What's Covered Under A Cyber Liability Policy?
Cyber liability policies cover many of the risks associated with use of electronic data and the Internet. Many policies include both first-party and third-party coverages. First-party coverages apply to losses your firm sustains itself. An example is damage to your company's electronic data files caused by a hacker. Third-party coverages apply to lawsuits against your firm that allege some type of injury.
For instance, a client sues you for failing to safeguard his personal data after it was stolen from your computer system and released online.
There is no “standard” cyber liability policy. Policies may vary from one insurer to another. This article describes some coverages that may be included in a cyber liability policy. Some insurers offer coverages individually so you can select the ones you need.
Third-party Liability Coverages
Most cyber policies include more than one type of liability coverage. Coverage generally applies to damages claimed against you as a result of errors or omissions you allegedly committed in creating, sending, receiving or storing electronic data. Policies typically cover the cost of defending you against covered claims. However, these costs may reduce the limit of insurance. Virtually all cyber liability policies are claims-made. Third-party coverages may be subject to a deductible.
Network Security Liability
Network security liability insurance covers lawsuits against you due to a data breach or to the inability of others to access data on your computer system. Coverage may apply if the data breach or inability to access your system is due to a denial of service attack, a virus, malware or unauthorized access and/or use of your system by a hacker or rogue employee.
Policies may cover lawsuits alleging that you failed to adequately protect data belonging to customers, clients, employees or other parties.
Network Privacy Liability
Network privacy liability insurance covers lawsuits based on allegations that you failed to properly protect sensitive data stored on your computer system. The data may belong to customers, clients and other parties. Some policies cover liability arising from the release of private data (such as social security numbers) belonging to your employees.
Electronic Media Liability
Electronic media liability insurance covers lawsuits against you for acts like libel, slander, defamation, copyright infringement, invasion of privacy or domain name infringement. Generally, these acts are covered only if they result from your publication of electronic data on the Internet.
First Party Coverages
Cyber liability policies typically include various property and crime coverages. They also cover certain costs, such as crisis management expenses. First-party coverages may be subject to a deductible.
Loss or Damage to Electronic Data
Many policies cover losses caused by damage, theft, disruption or corruption of your electronic data. Data belonging to someone else is also typically covered if it is stored on your computer system.
For the loss to be covered, it must result from a covered peril such as a hacker attack, a virus, or a denial of service attack. The policy generally covers the costs to restore or recover lost data. It also covers the cost of outside experts or consultants you hire to preserve or reconstruct your data.
Loss of Income and/or Extra Expenses
Many policies cover income you lose and extra expenses you incur to avoid or minimize a shutdown of your business after your computer system fails due a covered peril. The perils that are covered may be the same as those covered under Damage to Electronic Data. The loss of income and extra expense coverages afforded under a cyber liability policy differ from those provided under your commercial property policy. Under a property policy, these coverages typically apply only if physical damage to buildings or personal property has occurred.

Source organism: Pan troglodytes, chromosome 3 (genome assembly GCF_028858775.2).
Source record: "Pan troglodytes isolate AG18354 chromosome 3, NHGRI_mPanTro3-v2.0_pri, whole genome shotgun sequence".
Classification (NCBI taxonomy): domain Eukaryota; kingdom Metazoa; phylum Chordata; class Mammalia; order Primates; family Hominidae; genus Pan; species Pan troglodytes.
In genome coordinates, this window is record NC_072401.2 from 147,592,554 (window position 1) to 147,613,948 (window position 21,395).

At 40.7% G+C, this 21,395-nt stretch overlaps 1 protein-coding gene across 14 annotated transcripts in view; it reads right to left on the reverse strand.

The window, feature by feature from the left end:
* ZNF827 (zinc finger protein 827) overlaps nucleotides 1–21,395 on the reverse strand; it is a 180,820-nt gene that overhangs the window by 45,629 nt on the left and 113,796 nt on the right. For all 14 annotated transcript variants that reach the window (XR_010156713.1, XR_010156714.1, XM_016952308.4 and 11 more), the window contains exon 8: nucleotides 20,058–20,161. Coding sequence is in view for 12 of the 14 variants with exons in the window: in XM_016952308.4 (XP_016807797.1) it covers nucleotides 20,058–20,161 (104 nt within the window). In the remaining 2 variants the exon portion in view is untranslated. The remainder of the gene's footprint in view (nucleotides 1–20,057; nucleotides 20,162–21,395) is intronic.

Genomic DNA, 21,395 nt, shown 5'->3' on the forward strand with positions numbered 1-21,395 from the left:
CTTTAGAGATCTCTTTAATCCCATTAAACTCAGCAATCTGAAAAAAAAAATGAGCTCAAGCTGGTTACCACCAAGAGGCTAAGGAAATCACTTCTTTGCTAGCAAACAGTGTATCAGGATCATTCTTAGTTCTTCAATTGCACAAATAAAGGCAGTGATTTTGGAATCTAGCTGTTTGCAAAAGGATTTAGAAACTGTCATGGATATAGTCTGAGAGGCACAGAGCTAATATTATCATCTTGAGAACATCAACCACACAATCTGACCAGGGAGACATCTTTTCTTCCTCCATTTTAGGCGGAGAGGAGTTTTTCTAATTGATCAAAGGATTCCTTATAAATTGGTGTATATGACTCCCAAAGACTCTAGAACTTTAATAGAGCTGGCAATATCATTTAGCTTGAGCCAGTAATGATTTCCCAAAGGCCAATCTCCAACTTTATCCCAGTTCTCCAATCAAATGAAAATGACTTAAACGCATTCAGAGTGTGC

Cyber liability policies cover income losses and extra expenses that result from damage to electronic data in the absence of a physical loss like a fire or windstorm.
Cyber Extortion Losses
Cyber extortion coverage applies when a hacker or cyber thief breaks into your computer system and threatens to, say, damage your data, introduce a virus, or shut down your system unless you pay him or her a sum of money. The perpetrator may also subject your computer system to a denial of service attack or threaten to release confidential data unless you pay the sum demanded. Extortion coverage typically applies to expenses you incur (with the insurer's consent) due to the extortion demand, as well as the money you pay the extortionist.
Policies may cover the cost of notifying parties affected by the data breach in accordance with government statutes or regulations. They may also include the cost of hiring an attorney to assess your firm's obligations under applicable laws and regulations. Some policies cover the cost of providing credit protection services for those affected by the breach. Some also cover the cost of setting up and operating a call center.
Damage to Your Reputation
A data breach can severely damage your firm's reputation. Thus, some policies cover the costs you incur for marketing and public relations to protect your company’s reputation following a data breach.
Other coverages that may be available under a cyber liability policy include various crime coverages such as computer fraud, funds transfer fraud, and cyber terrorism (acts of violence committed for political purposes). Some insurers have developed cyber liability policies tailored to specific industries. For example, one policy may be designed for businesses in the healthcare industry while another policy is intended for financial institutions.